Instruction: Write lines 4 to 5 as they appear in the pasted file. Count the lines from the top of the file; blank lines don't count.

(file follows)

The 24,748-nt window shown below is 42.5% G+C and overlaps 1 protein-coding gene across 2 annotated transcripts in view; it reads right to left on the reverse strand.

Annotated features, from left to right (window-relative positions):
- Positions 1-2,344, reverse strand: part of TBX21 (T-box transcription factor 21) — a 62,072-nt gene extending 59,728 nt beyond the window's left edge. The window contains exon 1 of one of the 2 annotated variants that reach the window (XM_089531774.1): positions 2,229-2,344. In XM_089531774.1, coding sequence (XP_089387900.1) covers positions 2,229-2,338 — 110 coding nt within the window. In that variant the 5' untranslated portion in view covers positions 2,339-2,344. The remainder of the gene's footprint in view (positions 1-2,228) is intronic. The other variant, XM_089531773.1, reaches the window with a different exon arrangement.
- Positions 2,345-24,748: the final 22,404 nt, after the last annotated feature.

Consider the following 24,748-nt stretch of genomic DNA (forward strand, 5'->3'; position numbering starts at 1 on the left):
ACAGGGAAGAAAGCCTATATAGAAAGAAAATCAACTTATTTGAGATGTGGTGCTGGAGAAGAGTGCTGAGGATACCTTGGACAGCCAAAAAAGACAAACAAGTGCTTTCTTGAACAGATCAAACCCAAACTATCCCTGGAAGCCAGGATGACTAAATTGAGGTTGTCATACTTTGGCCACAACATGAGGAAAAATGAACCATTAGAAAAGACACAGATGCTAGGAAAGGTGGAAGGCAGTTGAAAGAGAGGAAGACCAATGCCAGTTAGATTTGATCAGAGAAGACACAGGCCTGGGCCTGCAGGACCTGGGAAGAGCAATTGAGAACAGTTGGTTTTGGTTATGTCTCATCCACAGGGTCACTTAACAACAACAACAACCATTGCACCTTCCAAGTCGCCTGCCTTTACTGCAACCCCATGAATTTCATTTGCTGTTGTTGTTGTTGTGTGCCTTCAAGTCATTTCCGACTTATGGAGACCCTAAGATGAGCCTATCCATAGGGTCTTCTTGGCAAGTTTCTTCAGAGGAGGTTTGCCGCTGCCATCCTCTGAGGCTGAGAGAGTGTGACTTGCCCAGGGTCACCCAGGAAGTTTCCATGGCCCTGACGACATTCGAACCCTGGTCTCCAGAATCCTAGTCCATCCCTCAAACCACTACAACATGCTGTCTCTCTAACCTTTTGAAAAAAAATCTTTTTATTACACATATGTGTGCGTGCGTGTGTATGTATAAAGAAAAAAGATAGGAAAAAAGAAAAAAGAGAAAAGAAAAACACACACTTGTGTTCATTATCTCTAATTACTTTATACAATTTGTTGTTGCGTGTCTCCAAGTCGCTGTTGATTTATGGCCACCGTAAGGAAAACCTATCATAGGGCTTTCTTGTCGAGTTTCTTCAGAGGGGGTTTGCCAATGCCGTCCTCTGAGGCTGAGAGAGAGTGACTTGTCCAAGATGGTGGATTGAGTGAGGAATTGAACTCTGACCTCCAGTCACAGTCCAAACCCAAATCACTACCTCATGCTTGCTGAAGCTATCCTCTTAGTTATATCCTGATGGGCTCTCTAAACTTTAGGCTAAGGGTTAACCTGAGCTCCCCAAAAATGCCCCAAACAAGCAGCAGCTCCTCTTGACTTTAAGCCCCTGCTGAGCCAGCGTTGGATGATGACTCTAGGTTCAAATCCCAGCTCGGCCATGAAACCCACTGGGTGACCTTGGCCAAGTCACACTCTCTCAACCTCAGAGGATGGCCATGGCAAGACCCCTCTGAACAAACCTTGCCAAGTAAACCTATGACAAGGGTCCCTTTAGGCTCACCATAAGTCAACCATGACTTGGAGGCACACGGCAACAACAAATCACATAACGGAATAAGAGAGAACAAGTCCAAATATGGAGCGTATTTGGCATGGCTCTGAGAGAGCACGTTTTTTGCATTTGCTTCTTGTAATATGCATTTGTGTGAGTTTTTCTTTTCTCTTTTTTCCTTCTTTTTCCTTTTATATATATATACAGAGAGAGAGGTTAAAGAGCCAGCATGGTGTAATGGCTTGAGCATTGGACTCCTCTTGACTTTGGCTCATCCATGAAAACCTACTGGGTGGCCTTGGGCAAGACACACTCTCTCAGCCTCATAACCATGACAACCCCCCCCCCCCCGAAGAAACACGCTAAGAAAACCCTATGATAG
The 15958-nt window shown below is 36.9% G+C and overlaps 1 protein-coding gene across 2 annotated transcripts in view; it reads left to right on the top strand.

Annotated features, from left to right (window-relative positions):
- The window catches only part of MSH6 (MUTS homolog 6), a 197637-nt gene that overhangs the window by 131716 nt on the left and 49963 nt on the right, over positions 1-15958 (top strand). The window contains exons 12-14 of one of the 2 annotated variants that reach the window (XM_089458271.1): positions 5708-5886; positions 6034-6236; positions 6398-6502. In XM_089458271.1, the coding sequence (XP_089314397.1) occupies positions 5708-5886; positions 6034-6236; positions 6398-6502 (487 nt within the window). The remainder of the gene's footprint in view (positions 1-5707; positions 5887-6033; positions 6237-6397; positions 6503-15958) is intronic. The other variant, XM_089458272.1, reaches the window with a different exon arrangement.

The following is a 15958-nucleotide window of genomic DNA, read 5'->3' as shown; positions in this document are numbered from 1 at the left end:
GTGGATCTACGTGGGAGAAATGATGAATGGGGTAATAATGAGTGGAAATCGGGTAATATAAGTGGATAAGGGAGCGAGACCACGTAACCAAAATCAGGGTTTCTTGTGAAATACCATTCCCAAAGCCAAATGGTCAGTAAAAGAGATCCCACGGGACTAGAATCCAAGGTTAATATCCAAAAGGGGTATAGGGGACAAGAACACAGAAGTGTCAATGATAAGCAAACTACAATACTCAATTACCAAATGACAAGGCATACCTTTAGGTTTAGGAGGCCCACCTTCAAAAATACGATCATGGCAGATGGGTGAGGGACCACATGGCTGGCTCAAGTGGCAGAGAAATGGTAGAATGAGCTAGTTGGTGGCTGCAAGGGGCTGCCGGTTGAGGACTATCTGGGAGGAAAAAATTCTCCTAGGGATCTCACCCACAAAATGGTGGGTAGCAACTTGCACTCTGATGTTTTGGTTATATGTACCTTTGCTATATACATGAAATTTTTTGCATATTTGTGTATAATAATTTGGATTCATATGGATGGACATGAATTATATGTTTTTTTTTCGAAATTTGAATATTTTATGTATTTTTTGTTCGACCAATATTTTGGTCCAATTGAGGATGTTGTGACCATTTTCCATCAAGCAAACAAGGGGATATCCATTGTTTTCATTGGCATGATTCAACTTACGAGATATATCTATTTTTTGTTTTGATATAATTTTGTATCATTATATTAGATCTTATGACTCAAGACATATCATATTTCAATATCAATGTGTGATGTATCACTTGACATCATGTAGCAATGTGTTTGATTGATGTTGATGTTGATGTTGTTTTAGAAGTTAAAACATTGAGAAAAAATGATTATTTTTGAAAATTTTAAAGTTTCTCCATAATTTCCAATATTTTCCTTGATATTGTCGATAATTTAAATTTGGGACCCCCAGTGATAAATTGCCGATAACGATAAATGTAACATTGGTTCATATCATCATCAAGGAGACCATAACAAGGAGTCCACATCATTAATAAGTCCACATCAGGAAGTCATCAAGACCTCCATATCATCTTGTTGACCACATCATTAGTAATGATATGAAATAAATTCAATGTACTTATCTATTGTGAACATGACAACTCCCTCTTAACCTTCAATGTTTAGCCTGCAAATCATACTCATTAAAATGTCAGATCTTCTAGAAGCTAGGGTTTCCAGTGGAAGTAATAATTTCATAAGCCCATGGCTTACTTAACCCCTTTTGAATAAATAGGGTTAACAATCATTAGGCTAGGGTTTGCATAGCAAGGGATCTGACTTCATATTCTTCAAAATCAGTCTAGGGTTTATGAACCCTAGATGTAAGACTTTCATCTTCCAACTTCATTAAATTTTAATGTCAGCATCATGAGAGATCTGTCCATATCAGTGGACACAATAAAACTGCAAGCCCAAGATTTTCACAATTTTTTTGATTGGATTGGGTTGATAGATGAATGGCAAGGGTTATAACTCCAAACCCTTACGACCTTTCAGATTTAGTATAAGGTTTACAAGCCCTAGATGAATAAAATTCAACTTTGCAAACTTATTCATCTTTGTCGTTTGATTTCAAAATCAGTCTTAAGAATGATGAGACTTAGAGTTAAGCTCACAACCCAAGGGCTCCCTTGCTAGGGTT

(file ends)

- Positions 2,345-24,748: the final 22,404 nt, after the last annotated feature.

Consider the following 24,748-nt stretch of genomic DNA (forward strand, 5'->3'; position numbering starts at 1 on the left):